In my Insurance Law class this evening the professor began the class with an exercise wherein we all recalled current events and then searched for ways the events related to insurance. So many celebrities died this summer! Perhaps they just hit the ejection seat before the swine flu fear pandemic drives the rest of us crazy.
Dominick Dunne passed today. I grew up intimately familiar with Dunne’s writing because I read Vanity Fair compulsively after a breathtaking 1996 article called The Last Opium Den (now a book!) captured my attention and kept me loyal to the magazine.
Dunne wrote primarily about lifestyle. He joined F. Scott Fitzgerald’s genre, inspiring voyeurs’ fantasies of a quintessentially American aristocratic style.
More personally, Dunne wrote one of the most memorable pieces tattooed on my brain from those formative years. I’ve blogged about it before — Dunne’s account of his brother’s marriage to Joan Didion. I’m sure this is far from Dominick’s own favorite pieces of his portfolio. But this article has stuck with me for years, and has informed my search for how love is supposed to feel.
From National Review:
She was not perfect, in matters big or little. Her three marriages (each to a younger man) all seemed to end before they started; she lied constantly about her age; she committed one act of plagiarism (not discovered until after her death); she smoked unfiltered cigarettes, and eventually weighed over 200 pounds.
Her most remarkable quirk was that she was not just interested in voodoo — she was, after all, an anthropologist and folklorist — but apparently actually believed in it. An intelligent, stable, generally level-headed woman who actually took this stuff seriously: baffling. Ayn Rand, when she first met William F. Buckley Jr., declared, “You are too intelligent to believe in God”; a silly statement, but wasn’t Zora Neale Hurston too intelligent to believe in voodoo? Go figure.
So why am I smitten with her? She was, for starters, a serious writer: She would leave Manhattan, rent a small house somewhere in Florida, or somewhere in the out-of-the-way south, sometimes literally in the woods, and for months would do nothing but write. For someone of her station at that time, this was beyond unusual. As Boyd observes, she “had been making her living solely as a writer for two decades by the autumn of 1933. But Hurston, it seemed, was the only black woman in the country still trying to do so ….”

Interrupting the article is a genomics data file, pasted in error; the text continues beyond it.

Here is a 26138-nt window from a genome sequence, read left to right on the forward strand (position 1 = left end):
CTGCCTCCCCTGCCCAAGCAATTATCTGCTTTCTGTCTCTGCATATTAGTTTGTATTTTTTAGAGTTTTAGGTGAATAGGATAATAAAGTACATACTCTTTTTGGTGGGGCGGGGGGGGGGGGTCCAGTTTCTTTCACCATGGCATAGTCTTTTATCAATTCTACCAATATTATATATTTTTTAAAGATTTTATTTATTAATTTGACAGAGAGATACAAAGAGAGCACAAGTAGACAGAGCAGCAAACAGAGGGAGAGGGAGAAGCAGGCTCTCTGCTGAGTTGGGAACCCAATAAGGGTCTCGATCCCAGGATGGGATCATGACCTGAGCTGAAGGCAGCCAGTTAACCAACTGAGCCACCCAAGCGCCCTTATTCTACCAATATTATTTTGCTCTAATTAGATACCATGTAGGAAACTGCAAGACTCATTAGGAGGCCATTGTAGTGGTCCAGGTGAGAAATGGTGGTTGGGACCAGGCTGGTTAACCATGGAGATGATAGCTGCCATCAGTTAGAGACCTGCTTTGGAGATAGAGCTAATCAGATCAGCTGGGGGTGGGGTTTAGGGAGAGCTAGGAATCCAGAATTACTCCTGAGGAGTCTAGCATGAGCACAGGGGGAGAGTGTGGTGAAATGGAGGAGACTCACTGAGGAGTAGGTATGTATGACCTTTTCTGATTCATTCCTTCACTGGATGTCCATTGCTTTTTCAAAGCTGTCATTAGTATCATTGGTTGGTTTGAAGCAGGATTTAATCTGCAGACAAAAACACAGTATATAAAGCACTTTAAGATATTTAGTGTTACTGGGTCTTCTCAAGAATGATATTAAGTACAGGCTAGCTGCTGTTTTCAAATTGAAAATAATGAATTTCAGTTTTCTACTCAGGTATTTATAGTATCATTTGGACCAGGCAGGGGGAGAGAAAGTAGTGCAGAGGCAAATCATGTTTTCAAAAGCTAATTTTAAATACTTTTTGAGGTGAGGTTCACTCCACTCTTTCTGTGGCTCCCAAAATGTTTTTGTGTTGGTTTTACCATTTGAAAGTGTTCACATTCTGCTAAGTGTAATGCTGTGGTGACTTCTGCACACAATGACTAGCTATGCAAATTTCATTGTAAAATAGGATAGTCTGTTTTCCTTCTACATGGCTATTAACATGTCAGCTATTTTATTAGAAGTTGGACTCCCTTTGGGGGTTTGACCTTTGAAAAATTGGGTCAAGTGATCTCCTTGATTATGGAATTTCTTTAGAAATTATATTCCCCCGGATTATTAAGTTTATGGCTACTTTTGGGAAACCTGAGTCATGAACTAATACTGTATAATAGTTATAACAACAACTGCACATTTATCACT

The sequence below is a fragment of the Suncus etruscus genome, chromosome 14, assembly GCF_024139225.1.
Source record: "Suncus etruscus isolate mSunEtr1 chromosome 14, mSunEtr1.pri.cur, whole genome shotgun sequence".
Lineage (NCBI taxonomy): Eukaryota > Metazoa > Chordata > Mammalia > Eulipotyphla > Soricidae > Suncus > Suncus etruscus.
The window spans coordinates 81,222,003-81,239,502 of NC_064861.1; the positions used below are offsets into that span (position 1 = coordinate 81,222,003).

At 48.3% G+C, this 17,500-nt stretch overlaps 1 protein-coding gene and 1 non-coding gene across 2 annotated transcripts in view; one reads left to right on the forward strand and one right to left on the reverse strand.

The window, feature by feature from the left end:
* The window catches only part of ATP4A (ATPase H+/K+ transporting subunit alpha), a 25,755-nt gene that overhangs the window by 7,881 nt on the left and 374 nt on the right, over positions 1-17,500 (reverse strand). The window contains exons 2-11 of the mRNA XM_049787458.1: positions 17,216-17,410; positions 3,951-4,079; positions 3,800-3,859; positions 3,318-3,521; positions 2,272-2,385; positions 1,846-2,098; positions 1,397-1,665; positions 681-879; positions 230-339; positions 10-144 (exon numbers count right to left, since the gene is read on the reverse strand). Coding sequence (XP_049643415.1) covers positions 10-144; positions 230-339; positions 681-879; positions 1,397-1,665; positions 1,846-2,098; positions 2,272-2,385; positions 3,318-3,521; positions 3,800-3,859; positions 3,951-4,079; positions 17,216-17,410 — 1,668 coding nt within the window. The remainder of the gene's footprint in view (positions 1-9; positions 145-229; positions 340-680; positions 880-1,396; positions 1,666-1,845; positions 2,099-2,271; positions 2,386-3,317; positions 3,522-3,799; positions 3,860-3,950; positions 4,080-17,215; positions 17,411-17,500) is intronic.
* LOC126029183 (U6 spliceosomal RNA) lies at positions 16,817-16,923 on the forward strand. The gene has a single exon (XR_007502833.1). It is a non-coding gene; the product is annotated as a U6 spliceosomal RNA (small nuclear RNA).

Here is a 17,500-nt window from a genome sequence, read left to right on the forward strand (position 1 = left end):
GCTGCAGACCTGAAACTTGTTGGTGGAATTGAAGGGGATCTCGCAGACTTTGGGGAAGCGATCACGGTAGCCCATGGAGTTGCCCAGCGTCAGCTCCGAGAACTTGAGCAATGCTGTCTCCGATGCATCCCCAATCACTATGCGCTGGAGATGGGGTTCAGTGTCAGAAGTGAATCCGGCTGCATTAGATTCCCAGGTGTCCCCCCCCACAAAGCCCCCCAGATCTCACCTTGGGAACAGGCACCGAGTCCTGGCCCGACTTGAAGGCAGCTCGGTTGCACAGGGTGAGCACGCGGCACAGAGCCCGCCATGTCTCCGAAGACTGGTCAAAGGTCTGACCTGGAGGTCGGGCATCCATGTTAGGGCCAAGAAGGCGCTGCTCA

. . .
Hurston had the right attitude, and even if one thinks it was not the right attitude then, it is most definitely the right attitude now. She was not afraid to denounce white prejudice, did so in no uncertain terms, and demanded to know why, if whites were superior, they were afraid to compete with blacks. “She would not allow white oppression to define or distort her life,” however, and she “resolved to stay the course and focus on the positive, as was her way.” Now more than ever, while it is fine to look at the injustices of the past, one should not — as John McWhorter recently warned — stare. If Hurston, who lived in the Jim Crow South, concluded that one should not let bigotry define one’s existence, how much truer is that now? Hurston was even skeptical of whether the integration mandated by Brown v. Board of Education was necessary for black advancement — a position that was controversial then and appears bizarre today — so it is hard to imagine that she would have much patience with the current institutionalization of lowered standards for African Americans in order to achieve “diversity.”
NPR challenges you to write worse than this guy! Yesterday the Bulwer-Lytton Fiction Contest announced the worst writer in America:
Folks say that if you listen real close at the height of the full moon, when the wind is blowin’ off Nantucket Sound from the nor’ east and the dogs are howlin’ for no earthly reason, you can hear the awful screams of the crew of the Ellie May, a sturdy whaler Captained by John McTavish; for it was on just such a night when the rum was flowin’ and, Davey Jones be damned, big John brought his men on deck for the first of several screaming contests.
NOT his sonnets, apparently.
First published 400 years ago, Shakespeare’s sonnets might never have been put to press had it been left to the author to decide things. As Clinton Heylin, the author of the new book So Long as Men Can Breathe: The Untold Story of Shakespeare’s Sonnets, explains, just as Bob Dylan’s basement tapes were never intended for a wide audience, such was the case with Shakespeare’s sonnets.
I’m on the verge of finishing my long project after my last final today. I have to be honest: I’m a little glad I have one more paper to write this week. I’m excited to regain control over discretionary time, but oddly I’m a little melancholy now that summer is finally–imminently!–here.
Even now at the end of the semester when I am o-so tired of long nights, there is something just so satisfying and familiar about a boundariless relationship with work.